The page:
Real estate contributing less to the moderating Canadian economy

Dated: March 18 2019

Views: 97

Real estate contributing less to the moderating Canadian economy

Real estate contributing less to the moderating Canadian economy

Real estate and consumer spending are providing less support to the Canadian economy, according to Deloitte Canada chief economist Craig Alexander.

In a new study, Alexander warned that 2019 will likely be “a year of economic transition, both internationally and in Canada.”

“Global economic growth appears to have peaked in 2018, and the base case forecast is for growth to moderate in 2019 and 2020,” the analyst explained. “Canadian economic growth possibly will gear down from close to 2.0 percent in 2018 toward 1.6 percent in 2019.”

A major contributor to Canada’s economic slowdown is the stricter mortgage stress test introduced by B-20 early last year, which has pulled down home sales over the past several quarters.

“The fallout of the mortgage income stress test has waned over time, but resale activity has also felt a headwind from rising interest rates. The weaker real estate demand has also been felt in new home construction.”

“Some buyers were pushed out of the market, particularly in the least affordable cities,” he emphasized. “The far greater impact was a reduction in the size of mortgage being qualified, which lowered the price point for transactions and reduced the average price of homes being sold.”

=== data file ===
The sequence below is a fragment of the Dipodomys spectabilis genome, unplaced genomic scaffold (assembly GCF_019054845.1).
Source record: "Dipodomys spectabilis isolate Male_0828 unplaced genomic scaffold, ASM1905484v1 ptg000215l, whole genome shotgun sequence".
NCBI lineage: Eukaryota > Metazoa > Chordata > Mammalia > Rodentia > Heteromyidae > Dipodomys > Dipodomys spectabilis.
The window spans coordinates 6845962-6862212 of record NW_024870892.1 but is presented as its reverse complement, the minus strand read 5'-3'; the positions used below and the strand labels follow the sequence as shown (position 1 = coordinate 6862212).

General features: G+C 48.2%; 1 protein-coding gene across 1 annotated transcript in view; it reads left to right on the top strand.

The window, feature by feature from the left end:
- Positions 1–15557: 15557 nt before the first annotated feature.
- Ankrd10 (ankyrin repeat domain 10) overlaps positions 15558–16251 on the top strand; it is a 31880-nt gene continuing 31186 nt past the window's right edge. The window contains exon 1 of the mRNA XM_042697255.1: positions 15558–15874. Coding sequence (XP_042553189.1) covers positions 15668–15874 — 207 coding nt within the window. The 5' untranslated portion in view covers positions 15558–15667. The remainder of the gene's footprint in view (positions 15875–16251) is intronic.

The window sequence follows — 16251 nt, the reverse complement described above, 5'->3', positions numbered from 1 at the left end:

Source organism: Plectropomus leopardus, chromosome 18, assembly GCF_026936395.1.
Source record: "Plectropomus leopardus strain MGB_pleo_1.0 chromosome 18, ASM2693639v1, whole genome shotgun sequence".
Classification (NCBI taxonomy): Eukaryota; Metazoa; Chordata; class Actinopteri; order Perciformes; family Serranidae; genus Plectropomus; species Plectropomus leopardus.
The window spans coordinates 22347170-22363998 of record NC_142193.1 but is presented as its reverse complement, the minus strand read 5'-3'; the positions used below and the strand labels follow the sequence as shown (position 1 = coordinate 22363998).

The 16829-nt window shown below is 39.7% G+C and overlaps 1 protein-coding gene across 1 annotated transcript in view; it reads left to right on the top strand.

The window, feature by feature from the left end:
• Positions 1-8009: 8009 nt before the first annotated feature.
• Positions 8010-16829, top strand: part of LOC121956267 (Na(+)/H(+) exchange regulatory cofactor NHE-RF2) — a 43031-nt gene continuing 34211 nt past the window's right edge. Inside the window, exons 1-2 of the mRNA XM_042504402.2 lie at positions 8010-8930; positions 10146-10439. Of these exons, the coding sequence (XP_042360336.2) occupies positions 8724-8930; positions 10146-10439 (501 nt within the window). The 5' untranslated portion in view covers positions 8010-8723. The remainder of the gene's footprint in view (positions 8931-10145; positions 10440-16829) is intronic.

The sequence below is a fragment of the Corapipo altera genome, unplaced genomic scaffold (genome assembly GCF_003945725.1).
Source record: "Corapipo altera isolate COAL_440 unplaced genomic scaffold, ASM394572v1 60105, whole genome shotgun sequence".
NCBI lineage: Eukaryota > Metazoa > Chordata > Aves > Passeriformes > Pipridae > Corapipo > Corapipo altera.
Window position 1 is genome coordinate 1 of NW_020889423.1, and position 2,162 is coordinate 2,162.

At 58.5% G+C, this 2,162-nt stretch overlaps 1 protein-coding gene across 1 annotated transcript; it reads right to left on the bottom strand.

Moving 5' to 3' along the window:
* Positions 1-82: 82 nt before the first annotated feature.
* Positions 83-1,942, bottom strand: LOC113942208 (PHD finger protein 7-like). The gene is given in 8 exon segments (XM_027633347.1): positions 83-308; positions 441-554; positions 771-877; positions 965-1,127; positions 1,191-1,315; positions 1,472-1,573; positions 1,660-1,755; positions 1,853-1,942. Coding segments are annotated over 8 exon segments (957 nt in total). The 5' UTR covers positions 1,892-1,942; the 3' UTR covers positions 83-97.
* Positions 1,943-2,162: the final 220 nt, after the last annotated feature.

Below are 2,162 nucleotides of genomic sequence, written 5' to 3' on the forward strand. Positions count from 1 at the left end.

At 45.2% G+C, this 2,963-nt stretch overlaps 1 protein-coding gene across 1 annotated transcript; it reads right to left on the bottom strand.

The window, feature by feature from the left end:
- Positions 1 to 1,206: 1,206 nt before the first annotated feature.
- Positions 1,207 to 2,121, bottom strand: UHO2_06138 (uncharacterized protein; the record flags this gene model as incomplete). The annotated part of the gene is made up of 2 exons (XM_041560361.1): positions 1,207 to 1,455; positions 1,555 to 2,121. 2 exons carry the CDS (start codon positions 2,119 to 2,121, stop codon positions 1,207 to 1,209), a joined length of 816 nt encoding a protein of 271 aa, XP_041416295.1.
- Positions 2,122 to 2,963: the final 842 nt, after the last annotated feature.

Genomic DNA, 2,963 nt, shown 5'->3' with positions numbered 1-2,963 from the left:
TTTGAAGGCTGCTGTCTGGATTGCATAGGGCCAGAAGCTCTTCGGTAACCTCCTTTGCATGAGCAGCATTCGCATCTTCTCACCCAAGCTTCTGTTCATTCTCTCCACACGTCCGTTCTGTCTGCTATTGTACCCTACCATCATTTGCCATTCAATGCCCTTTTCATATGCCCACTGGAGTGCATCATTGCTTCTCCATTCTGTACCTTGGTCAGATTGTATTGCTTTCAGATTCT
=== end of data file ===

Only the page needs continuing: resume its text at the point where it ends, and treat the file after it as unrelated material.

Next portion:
Read more: BoC’s Poloz should take care not to ‘overly tune’ policy – former gov

In the near future, the national market should expect home prices and sales activity to remain stagnant, “reflecting modestly higher borrowing costs, limited household willingness to take on significantly greater debt, and weaker economic conditions.”

And while consumer spending should end up a bit stronger for most of the year, expenditures are predicted to “average 1.5 percent growth in 2019 and 1.4 percent in 2020.”

“This will reflect more modest employment growth, compensation gains in line with or slightly above the rate of inflation, and relatively flat real estate markets that will dampen big-ticket household purchases, like furniture and appliances.”

Blog author image

Steven Axford

Steve is a award winning Realtor in Victoria BC, with his listings selling faster and for top dollar! Growing up in Victoria, BC and has always been active in his community. Steve is a Victoria Couga....

Latest Blog Posts

´╗┐The 2021 Victoria real estate market year in review

The 2021 Victoria real estate market year in reviewA total of 438 properties sold in the Victoria Real Estate Board region this December, 30.6 per cent fewer than the 631 properties sold in December

Read More

No change on the horizon for the Victoria real estate market

December 1, 2021  A total of 653 properties sold in the Victoria Real Estate Board region this November, 17.9 per cent fewer than the 795 properties sold in November 2020 and 12.3 per cent

Read More

A greater commitment to development required to balance local housing market

October 1, 2021  A total of 761 properties sold in the Victoria Real Estate Board region this September, 23.1 per cent fewer than the 989 properties sold in September 2020 and 8.4 per cent

Read More

CMHC says annual pace of housing starts in Canada slowed in July

OTTAWA — Canada Mortgage and Housing Corp. says the annual pace of housing starts in July fell compared with June.The national housing agency says the annual pace of starts fell to 272

Read More